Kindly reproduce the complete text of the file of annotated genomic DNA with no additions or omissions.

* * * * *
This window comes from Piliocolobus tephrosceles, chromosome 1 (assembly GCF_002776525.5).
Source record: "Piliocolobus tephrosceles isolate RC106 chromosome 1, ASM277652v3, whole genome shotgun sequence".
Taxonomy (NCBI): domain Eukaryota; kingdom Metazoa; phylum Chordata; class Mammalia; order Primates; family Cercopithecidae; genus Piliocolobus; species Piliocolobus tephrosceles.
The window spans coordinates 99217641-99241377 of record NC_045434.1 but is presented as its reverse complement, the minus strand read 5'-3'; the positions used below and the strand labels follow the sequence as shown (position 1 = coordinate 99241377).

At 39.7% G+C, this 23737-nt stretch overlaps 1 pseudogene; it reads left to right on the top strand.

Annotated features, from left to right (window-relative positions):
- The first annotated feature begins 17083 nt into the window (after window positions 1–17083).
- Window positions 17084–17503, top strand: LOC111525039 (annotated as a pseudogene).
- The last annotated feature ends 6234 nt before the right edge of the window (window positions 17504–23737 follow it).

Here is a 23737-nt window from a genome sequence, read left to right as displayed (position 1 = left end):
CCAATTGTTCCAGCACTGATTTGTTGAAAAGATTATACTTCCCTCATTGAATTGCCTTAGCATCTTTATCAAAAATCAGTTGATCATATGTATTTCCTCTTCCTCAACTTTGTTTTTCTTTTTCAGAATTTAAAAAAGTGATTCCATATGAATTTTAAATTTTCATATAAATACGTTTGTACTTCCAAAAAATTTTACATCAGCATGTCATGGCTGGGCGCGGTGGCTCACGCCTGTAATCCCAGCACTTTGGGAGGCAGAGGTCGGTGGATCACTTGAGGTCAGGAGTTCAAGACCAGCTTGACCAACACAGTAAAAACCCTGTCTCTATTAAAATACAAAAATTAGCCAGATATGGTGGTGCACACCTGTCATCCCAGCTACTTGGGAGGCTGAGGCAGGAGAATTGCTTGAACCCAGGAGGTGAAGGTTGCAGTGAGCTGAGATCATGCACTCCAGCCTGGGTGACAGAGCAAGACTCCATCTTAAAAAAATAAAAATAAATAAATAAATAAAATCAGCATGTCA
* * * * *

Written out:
This window comes from Piliocolobus tephrosceles, chromosome 1 (assembly GCF_002776525.5).
Source record: "Piliocolobus tephrosceles isolate RC106 chromosome 1, ASM277652v3, whole genome shotgun sequence".
Taxonomy (NCBI): domain Eukaryota; kingdom Metazoa; phylum Chordata; class Mammalia; order Primates; family Cercopithecidae; genus Piliocolobus; species Piliocolobus tephrosceles.
The window spans coordinates 99217641-99241377 of record NC_045434.1 but is presented as its reverse complement, the minus strand read 5'-3'; the positions used below and the strand labels follow the sequence as shown (position 1 = coordinate 99241377).

At 39.7% G+C, this 23737-nt stretch overlaps 1 pseudogene; it reads left to right on the top strand.

Annotated features, from left to right (window-relative positions):
- The first annotated feature begins 17083 nt into the window (after window positions 1–17083).
- Window positions 17084–17503, top strand: LOC111525039 (annotated as a pseudogene).
- The last annotated feature ends 6234 nt before the right edge of the window (window positions 17504–23737 follow it).

Here is a 23737-nt window from a genome sequence, read left to right as displayed (position 1 = left end):
CCAATTGTTCCAGCACTGATTTGTTGAAAAGATTATACTTCCCTCATTGAATTGCCTTAGCATCTTTATCAAAAATCAGTTGATCATATGTATTTCCTCTTCCTCAACTTTGTTTTTCTTTTTCAGAATTTAAAAAAGTGATTCCATATGAATTTTAAATTTTCATATAAATACGTTTGTACTTCCAAAAAATTTTACATCAGCATGTCATGGCTGGGCGCGGTGGCTCACGCCTGTAATCCCAGCACTTTGGGAGGCAGAGGTCGGTGGATCACTTGAGGTCAGGAGTTCAAGACCAGCTTGACCAACACAGTAAAAACCCTGTCTCTATTAAAATACAAAAATTAGCCAGATATGGTGGTGCACACCTGTCATCCCAGCTACTTGGGAGGCTGAGGCAGGAGAATTGCTTGAACCCAGGAGGTGAAGGTTGCAGTGAGCTGAGATCATGCACTCCAGCCTGGGTGACAGAGCAAGACTCCATCTTAAAAAAATAAAAATAAATAAATAAATAAAATCAGCATGTCA